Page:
[Luke 2: 22 – 40]
Etching: 10,4 x 7,9 cm
signed in monogram and dated lower centre: ‘RL 1630’
complete with thread margins
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As one of the towering figures in the history of art, Rembrandt, a miller’s son from the university town of Leiden, was an artist of unmatched genius. Equally gifted as a painter, printmaker, and draftsman, Rembrandt proved himself to be as skillful at making portraits as he was at creating religious and mythological narratives. His landscapes are just as remarkable as his rare still lifes and subjects detailing everyday life.
Widely recognized as the greatest practitioner of the etching technique in the history of art, Rembrandt created 300 prints that constitute a body of work unparalleled in richness and beauty.
Despite the small size, this etching (the earliest of three with the same subject made by the artist), evokes a monumental and theatrical atmosphere, given the large number of figures and with the composition unfolding on different levels on a diagonal line: in the left foreground a beggar in the shadow; at centre, lit from left, the main scene with the Simeon holding the child addressing Mary, surrounded by worshipping figures and the prophetess Anna led by an angel; the architecture and the big staircase in the right foreground are alluded with fine, more delicate lines.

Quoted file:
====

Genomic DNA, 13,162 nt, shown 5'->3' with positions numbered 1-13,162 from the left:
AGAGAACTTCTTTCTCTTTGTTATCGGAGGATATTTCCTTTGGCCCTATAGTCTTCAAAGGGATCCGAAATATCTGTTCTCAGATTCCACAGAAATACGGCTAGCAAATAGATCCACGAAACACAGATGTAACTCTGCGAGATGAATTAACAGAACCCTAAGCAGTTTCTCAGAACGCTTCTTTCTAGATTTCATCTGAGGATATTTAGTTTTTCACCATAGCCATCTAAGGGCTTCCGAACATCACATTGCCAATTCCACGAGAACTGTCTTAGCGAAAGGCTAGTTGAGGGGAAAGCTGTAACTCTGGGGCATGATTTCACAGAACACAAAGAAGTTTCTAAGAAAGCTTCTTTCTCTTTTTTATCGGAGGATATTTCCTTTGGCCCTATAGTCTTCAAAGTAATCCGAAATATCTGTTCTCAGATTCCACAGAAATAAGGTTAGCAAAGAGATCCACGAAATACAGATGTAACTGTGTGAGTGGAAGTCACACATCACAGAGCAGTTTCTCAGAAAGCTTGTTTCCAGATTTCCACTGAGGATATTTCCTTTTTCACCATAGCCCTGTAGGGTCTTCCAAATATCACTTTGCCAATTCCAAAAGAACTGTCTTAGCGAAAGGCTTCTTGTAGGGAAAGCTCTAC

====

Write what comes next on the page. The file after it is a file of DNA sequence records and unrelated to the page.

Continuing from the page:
Bartsch 51; White/Boon 51;
The New Hollstein Dutch 54 Second state (of II) ;
Plate not in existence.
On laid paper, a fine impression of the second, final state, still printing with tiny touches of burr on Simeon’s hand and Anna’s face, the foul-biting below printing strongly